(composed of over 100 people) will arrive in Valencia to stay in 2006
accompanied by their families, although TNZ will also compete in the
Pre-Regattas of September 2004 and the regattas of 2005.
* Luc Gellasseau, technical director of the French challenger Le Defi 2007
was received on the 4th of February by the Mayor of Valencia, Rita Barberá.
Gellasseau told Barberá what the teams will require when they arrive in the
spring of 2005 and he requested the assistance of Valencia's business
leaders to avoid a shortage of some key technological instruments,
equipment, and other resources when all the teams arrive. The
representatives of French team said that they plan to arrive in Valencia in
2005, intending to train on the regatta courses on the gulf of Valencia.
Gellasseau said that Valencia's accommodations and infrastructure will be
very important considerations for Le Defi, because they plan to bring as
many as four hundred people to the city during the Cup.
Read the full stories: www.cupinfo.com
The recently completed 2004 Terra Nova Trading Key West event attracted 302
entries from all corners of the US (and the globe). Based on a yacht's
homeport, the state of Florida had the most entries (42). Which other states
rounded out the top five? (Answer below)
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"WE'RE GOING . . ."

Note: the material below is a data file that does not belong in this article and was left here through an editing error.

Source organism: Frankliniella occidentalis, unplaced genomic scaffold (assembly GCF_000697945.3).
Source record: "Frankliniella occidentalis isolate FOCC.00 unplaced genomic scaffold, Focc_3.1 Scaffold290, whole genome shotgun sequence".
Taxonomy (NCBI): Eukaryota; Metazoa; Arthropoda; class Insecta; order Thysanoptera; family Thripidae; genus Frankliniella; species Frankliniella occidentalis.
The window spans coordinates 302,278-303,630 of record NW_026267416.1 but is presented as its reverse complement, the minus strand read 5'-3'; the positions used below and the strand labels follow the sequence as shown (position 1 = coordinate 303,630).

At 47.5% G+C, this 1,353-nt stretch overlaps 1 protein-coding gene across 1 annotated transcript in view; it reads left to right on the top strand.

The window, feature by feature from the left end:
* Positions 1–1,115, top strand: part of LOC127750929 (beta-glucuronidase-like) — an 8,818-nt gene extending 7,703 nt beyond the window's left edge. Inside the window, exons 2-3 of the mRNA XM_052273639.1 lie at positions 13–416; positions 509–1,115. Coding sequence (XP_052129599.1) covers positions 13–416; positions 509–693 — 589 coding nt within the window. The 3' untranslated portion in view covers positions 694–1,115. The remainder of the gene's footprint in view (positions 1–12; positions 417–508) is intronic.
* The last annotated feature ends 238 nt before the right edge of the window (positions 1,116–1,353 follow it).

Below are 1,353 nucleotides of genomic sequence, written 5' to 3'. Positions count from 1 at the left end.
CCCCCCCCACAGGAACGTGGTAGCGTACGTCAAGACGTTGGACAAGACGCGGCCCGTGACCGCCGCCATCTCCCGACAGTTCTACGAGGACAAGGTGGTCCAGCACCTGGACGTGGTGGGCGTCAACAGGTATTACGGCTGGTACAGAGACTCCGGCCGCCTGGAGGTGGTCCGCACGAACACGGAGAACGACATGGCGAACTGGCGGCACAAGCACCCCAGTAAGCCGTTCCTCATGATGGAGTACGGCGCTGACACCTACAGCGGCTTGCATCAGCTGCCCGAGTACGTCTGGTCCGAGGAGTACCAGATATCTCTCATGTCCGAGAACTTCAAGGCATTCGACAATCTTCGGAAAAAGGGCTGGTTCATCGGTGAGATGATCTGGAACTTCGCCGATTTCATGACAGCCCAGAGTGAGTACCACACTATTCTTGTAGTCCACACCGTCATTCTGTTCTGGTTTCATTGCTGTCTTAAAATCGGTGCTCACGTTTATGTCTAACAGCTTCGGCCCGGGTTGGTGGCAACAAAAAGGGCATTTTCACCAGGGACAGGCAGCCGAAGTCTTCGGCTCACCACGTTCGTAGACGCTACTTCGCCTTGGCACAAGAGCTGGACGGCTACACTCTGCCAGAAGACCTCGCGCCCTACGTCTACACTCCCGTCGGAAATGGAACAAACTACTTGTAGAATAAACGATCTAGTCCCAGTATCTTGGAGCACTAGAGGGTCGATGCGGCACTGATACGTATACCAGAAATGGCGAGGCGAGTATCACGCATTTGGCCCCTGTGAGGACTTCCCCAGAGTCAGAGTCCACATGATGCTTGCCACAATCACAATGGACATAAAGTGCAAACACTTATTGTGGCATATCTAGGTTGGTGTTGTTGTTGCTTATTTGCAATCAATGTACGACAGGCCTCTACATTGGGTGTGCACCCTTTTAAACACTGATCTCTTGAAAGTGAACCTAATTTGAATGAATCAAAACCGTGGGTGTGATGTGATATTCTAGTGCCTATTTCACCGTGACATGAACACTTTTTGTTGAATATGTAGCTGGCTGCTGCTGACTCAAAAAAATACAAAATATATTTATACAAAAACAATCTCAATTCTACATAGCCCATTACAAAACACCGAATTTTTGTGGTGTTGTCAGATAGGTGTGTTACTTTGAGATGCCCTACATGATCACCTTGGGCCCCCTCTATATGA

Cheyenne's skipper Steve Fossett has returned to Plymouth and confirmed
overnight predictions - a reasonable weather scenario is coming together for
an imminent Round The World start. Early Friday afternoon, February 6, Steve
and his crew will take the 125-foot catamaran off the dock Plymouth Yacht
Haven and make the 120 mi trip to the official Round The World Record start
line at Le Stiff lighthouse on the French island of Ouessant (Ushant). This
transit to Ouessant should take 10-12 hours - mostly heading upwind.
Their next leg will be a little longer - totaling 21,760 miles in fact:
Ouessant to Ouessant, via the three capes - Cape of Good Hope, Cape Leeuwin,
Cape Horn, Fossett expects to cross the start line Saturday morning -
between 0300-1200 GMT.
Cheyenne's target will be the 2002 record as certified by the World Sailing
Speed Record Council of 64 days 8 hours 37 minutes 24 seconds (average speed
-13.98 knots) set by Bruno Peyron and crew aboard the 110' catamaran Orange.
If anyone thought Britain's last America's Cup bid was hibernating one year
on from Auckland, they would be wrong. Founder Peter Harrison has endowed it
with £4.5 million to enable design work and fund-raising to carry on, while
tank testing resumes next week. Furthermore, Harrison has vowed to fund up
to 50 per cent of the projected £40 million budget for the 2007 cup while
removing himself from the role as figurehead and most visible face of the
GBR Challenge Mk II, will have a chief executive - Keith Mills was
interviewed before taking up such a role with the London 2012 Olympic bid -
and a board of directors. Harrison will have an executive role on the board,